A Talk With Germany's Economic Guru

Heiner Flassbeck on growth, trade, and Europe's central bank

Few postwar German officials have caused more controversy than Oskar Lafontaine, the left-leaning Finance Minister in the nation's new Social Democratic government. Heading Lafontaine's brain trust is Heiner Flassbeck, a 47-year-old economist previously known for his outspoken criticism of the Bundesbank's monetarist policies. Flassbeck is one of the theorists behind Lafontaine's demands that the European Central Bank cut interest rates to spur growth. On Nov. 30, Frankfurt Bureau Chief Thane Peterson visited Flassbeck at his Bonn office to discuss his views on the economy.

Q: What is your assessment of the German economy?

A: We have revised [our growth] forecast downward to 2%. The economy is weakening. We expect a slowdown of export growth rates.

Q: Is Europe overall recovering better than Germany'?

A: The preconditions for higher growth rates are there. But we're getting a little offtrack as the world financial crisis hits us. We face enormous pressure to absorb more goods in Europe. It's not unjustified for [U.S. Treasury Secretary Robert E.] Rubin to be talking about this. If Europe is not successful through higher growth rates and higher domestic demand [in taking in more imports] then we're facing something we won't like at all: an appreciation of the euro. That would be disastrous.

Q: Do you see real protectionist pressure in Europe?

A: It would be a problem if we have a slowdown. In areas exposed to the world economy, the pressure already is enormous. Suppliers from the rest of the world come in with very low prices, and our producers say: "This is dumping." This is not my position. I'd say it's a result of the huge depreciation of Asian currencies. We have to live with that. We have to increase our imports. Europe must recognize the degree of global interdependence now--not just to look inward.

Q: You sound like Robert Rubin.

A: Yes, well, I understand the U.S.'s problems. What we have had in recent years is a desynchronization of the economic cycles in the U.S. and Europe. A depreciation of the dollar is not a solution. The solution is a reduction of the growth gap between Europe and the U.S. As [French Finance Minister Dominique] Strauss-Kahn has said, we prefer to achieve this with a Clinton-Greenspan approach, not a Volcker- Reagan approach. The stimulus should come from the monetary side rather than the fiscal side.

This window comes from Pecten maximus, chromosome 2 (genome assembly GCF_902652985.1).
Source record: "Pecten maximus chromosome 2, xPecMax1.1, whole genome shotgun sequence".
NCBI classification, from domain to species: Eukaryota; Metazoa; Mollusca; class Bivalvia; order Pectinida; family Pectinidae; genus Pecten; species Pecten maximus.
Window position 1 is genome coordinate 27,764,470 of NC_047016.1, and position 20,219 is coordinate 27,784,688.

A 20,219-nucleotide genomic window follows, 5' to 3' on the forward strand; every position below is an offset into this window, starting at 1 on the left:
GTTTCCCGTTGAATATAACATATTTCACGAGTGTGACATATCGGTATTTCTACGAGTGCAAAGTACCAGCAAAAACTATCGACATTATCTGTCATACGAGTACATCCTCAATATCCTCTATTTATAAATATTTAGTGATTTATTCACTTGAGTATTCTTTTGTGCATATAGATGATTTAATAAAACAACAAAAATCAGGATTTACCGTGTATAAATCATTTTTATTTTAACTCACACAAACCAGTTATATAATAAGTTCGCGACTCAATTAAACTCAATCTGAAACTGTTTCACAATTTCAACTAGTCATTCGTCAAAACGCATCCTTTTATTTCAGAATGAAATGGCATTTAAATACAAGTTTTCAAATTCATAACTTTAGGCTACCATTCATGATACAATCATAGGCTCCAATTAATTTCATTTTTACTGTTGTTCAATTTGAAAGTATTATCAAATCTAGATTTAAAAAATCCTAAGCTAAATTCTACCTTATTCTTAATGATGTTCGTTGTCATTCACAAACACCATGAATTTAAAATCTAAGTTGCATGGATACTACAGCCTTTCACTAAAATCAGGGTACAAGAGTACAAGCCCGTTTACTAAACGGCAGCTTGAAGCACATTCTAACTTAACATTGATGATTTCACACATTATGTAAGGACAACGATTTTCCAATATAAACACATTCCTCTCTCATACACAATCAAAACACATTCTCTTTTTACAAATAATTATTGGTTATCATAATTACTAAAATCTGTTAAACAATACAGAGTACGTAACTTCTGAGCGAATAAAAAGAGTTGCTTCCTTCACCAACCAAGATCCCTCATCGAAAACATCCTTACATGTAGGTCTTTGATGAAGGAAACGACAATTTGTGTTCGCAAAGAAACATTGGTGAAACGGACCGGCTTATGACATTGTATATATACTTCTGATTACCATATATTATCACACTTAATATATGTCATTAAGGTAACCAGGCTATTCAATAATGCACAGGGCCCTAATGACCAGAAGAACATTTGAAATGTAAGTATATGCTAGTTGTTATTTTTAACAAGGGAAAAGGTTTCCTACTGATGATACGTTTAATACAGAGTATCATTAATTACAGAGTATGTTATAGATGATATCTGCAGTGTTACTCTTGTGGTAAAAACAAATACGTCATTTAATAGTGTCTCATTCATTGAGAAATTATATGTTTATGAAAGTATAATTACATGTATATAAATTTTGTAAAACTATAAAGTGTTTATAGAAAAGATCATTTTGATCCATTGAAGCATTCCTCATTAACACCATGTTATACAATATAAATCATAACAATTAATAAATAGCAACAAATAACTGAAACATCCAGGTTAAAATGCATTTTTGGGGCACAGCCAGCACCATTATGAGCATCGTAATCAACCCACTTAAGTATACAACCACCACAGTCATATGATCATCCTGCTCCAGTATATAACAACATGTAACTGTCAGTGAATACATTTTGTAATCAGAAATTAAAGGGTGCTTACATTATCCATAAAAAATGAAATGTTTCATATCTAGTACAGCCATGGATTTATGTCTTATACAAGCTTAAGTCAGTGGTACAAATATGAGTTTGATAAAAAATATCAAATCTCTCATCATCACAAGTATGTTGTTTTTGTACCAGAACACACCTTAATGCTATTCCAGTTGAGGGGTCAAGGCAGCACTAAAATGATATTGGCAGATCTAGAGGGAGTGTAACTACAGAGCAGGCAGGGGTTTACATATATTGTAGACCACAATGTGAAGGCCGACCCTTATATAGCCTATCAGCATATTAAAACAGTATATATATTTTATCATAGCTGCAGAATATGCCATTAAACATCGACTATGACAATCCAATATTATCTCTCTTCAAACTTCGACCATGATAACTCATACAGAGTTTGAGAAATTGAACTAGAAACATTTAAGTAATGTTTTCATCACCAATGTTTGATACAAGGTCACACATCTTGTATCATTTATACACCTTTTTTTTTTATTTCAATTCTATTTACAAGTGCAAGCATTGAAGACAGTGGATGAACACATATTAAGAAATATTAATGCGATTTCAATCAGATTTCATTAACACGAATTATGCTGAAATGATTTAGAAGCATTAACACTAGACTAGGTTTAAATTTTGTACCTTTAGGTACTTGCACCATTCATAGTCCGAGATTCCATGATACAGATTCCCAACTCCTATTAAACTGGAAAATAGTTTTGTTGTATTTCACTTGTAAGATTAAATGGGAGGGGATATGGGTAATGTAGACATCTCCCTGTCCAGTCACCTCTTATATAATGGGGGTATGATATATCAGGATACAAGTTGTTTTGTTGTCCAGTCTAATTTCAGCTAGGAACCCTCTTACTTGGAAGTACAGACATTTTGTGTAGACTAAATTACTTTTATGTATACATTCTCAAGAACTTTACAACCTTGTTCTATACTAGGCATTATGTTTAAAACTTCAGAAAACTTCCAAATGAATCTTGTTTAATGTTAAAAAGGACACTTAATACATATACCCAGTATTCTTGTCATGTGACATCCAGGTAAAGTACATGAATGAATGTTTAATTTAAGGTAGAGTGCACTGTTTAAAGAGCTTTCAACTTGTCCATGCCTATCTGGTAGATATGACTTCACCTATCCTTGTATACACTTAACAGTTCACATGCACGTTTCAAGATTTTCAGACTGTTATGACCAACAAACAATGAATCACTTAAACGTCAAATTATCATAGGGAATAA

Q: What would you like the European Central Bank to do?

A: We need a symmetric monetary policy that reacts to an undershooting of inflation in the same way it reacts to an overshooting of inflation.

Q: So, the ECB should cut rates?

A: I do not have to give recommendations of this kind to an independent central bank.

Q: What is your position on the European Central Bank's independence?

A: No one questions the independence of the central banks. And it is clear that price stability has the priority. Without it, you will not get unemployment down. But if all this is clear and we are in danger of getting a sharp appreciation of the euro, then what do we do when exports come down? Who's going to act?

Q: Some businesspeople see a conspiracy among left-leaning governments in Europe.

A: It's definitely a false worry to talk about a conspiracy. Everywhere [in Europe] we find a lot of understanding and common positions. But when you look at commentary in the U.S., you get the impression that there are these terrible socialists doing things. Mr. Lafontaine and Mr. Strauss-Kahn are pressing for [monetary and fiscal policies] that you have had in the U.S. for seven or eight years. We take the U.S. as a role model, and [critics] say: "No, you are socialists. You cannot be as market-oriented as we have been."

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